The unearthing of TRPV1 was a cutting-edge finding leading the way to the discovery of further temperature-sensitive receptors. Both Ardem Patapoutian & David Julius separately employed the menthol, a chemical compound to find TRPM8, a receptor that was identified to be triggered by cold. Further ion channels associated with TRPM8 & TRPV1 were found and identified to be triggered by various temperature ranges. Several labs carried studies to research the functions of these ion channels in heat sensation by employing genetically tailored mice that lacked these recently found genes. The finding of TRPV1 by David Julius enables us to learn how dissimilarities in temperature can trigger electrical impulses in the nervous system.
Studies under pressure!
While the dynamics for the sensation of temperature were unraveling, it still was unclear about the conversion of mechanical stimuli into our sensation of pressure & touch. Scientists had previously identified bacterial mechanical sensors, however, the dynamics behind the vertebrates’ touch remained a mystery. Ardem Patapoutian while working at Scripps Research (California) aimed to find the tricky receptors that are triggered by mechanical stimuli.
Patapoutian and his coworkers initially found a cell line that produces a quantifiable electric signal when cells were jabbed with a micropipette. It was presumed that the receptor triggered by mechanical force is an ion channel. Later, 72 candidate genes expressing the prospective receptors were found. These genes were turned off individually to find the gene causing mechanosensitivity in the researched cells. Following a laborious hunt, Patapoutian and his collaborators were successful in finding a particular gene when silenced led to the inactivation of sensitivity to jabbing with a micropipette. A novel and unique mechanosensitive ion channel had been found and was termed Piezo1 (Greek: í; píesi), meaning pressure. Subsequently, using Piezo1’s similarity, another gene was found and termed Piezo2. Sensory nerve cells were identified to encode increasing levels of Piezo2 and additional research strongly established that Piezo2 & Piezo1 are ion channels that are instantly triggered by the application of pressure on plasma membranes (Figure 3).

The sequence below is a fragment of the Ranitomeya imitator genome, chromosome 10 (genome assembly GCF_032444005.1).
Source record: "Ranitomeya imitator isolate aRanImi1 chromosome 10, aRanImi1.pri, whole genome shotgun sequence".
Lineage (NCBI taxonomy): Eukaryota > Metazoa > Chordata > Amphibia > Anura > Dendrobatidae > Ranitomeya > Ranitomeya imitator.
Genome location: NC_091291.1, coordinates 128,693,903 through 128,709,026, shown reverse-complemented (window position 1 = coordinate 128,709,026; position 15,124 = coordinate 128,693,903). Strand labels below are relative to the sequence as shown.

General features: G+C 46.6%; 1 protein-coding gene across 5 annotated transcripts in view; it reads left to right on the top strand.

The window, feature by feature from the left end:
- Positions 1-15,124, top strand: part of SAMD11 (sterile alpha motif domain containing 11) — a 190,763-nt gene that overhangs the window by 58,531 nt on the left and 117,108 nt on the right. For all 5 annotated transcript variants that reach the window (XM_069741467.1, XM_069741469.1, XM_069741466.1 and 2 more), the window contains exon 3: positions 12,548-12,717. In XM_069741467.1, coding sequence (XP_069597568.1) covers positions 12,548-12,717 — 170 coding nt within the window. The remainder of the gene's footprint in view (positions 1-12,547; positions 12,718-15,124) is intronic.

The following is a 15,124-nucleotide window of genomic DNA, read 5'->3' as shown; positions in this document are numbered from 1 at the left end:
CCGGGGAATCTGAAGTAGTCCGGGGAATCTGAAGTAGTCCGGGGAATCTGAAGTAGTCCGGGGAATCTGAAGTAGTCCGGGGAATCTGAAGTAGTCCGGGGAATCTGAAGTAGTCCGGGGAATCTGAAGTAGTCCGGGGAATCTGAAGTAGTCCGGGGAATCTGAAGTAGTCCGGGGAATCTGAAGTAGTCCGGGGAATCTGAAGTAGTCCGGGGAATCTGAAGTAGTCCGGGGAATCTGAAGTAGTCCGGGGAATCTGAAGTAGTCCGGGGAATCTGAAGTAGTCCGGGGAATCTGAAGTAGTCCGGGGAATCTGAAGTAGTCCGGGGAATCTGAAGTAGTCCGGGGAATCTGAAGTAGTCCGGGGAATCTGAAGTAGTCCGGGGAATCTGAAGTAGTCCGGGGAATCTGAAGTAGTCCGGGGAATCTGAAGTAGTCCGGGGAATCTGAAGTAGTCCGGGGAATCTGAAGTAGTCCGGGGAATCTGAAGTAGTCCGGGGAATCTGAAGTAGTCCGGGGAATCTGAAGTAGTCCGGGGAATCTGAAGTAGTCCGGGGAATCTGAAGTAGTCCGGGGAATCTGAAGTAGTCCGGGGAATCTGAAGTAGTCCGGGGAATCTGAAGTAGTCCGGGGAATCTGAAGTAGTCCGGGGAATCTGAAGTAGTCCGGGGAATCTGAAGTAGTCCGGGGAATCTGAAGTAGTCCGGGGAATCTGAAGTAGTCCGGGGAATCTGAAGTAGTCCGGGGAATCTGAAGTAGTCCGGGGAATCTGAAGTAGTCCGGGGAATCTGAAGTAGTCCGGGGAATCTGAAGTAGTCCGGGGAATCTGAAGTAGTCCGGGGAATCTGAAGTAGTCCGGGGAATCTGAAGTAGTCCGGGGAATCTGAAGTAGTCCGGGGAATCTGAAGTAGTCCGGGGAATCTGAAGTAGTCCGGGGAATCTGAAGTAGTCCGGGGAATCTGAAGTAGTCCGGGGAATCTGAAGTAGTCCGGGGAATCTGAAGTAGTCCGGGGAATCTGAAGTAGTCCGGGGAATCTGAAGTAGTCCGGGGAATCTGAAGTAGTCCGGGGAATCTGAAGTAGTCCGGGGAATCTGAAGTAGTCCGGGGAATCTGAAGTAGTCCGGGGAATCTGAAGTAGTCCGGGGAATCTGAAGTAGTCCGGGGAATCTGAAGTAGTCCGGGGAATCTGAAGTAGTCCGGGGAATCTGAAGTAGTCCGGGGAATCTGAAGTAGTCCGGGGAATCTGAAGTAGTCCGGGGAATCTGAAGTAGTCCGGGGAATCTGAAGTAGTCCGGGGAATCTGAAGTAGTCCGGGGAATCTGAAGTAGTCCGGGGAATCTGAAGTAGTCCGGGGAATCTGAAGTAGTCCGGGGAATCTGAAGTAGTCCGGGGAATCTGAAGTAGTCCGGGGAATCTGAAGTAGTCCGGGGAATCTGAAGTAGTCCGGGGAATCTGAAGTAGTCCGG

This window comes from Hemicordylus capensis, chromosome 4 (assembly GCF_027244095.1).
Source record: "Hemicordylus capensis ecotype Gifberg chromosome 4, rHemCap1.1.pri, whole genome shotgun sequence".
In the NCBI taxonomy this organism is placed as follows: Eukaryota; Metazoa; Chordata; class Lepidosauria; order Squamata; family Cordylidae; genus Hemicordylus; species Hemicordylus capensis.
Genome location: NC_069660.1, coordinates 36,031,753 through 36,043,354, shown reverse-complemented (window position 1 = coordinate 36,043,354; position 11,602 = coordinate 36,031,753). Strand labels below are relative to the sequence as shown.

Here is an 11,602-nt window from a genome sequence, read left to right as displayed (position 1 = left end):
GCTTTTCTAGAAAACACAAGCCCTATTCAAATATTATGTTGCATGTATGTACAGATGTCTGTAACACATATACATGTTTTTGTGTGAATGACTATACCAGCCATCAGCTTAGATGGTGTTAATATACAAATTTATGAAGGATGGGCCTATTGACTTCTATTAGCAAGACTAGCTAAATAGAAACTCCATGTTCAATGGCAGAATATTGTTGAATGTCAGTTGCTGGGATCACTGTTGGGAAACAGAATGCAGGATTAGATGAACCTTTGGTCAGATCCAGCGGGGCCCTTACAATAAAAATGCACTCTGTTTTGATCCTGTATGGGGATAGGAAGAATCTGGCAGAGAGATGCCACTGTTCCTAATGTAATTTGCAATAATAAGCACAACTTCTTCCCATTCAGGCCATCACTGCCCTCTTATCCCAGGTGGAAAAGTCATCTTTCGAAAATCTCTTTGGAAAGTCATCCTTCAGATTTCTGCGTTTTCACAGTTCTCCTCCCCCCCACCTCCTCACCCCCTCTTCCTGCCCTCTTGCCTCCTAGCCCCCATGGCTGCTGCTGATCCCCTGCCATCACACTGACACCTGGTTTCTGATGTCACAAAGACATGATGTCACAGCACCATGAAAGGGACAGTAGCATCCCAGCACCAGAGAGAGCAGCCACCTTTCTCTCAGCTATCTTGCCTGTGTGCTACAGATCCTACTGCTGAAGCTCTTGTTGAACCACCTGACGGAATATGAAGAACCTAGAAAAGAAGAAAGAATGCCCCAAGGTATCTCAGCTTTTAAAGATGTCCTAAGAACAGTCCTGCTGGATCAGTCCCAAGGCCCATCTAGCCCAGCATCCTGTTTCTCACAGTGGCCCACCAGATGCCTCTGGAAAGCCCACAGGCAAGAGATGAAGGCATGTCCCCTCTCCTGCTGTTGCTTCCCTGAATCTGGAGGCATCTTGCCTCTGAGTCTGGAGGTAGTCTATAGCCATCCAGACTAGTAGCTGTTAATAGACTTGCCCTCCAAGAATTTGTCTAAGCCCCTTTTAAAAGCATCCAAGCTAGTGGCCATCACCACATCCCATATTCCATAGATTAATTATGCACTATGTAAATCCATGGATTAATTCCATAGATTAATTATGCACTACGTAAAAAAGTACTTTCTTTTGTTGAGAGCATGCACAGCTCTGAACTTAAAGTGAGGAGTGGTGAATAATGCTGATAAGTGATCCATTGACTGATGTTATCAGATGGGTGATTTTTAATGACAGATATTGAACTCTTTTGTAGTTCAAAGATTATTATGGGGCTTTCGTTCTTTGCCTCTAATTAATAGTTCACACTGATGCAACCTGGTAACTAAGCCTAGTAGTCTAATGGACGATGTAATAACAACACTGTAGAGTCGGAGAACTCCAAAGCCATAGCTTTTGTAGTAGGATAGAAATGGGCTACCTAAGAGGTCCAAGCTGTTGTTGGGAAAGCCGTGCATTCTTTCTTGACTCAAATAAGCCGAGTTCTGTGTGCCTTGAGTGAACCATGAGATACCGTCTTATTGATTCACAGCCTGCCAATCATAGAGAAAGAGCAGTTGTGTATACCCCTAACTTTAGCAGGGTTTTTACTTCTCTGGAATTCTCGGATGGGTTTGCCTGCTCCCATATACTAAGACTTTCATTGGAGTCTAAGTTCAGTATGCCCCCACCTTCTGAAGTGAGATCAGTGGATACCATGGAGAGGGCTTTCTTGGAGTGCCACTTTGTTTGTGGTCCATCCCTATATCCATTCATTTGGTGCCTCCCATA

Patapoutian’s discovery resulted in a set of publications from his and other teams showing that the Piezo2 ion channel is crucial for the perception of touch. Furthermore, Piezo2 was demonstrated to serve an imperative function in the vital sensing of motion and body position, referred to as proprioception. In an additional study, Piezo2 & Piezo1 ion channels have been demonstrated to control further crucial physiological processes like urinary bladder control, respiration, and blood pressure.
It all makes clear!
The breakthrough findings of Piezo channels, TRPM8 & TRPV1 by 2021 Nobel laureates have enabled us to learn how mechanical force, cold, and heat can start the nerve impulses that enable us to sense and adjust to the environment. The TRP ion channels are key for our competence to sense heat or cold. The Piezo2 ion channel provides us with the ability to sense the movement & position of our body parts and perception of touch. Additionally, Piezo and TRP ion channels contribute to many further physiological roles that rely on perceiving mechanical stimuli or temperature. Arduous study stemming from 2021 Nobel Prize won findings concentrates on explaining their roles in different kinds of physiological processes. This expertise is being employed to devise treatments for numerous disease conditions like chronic pain (Figure 4).
Nobel Prize In Medicine 2021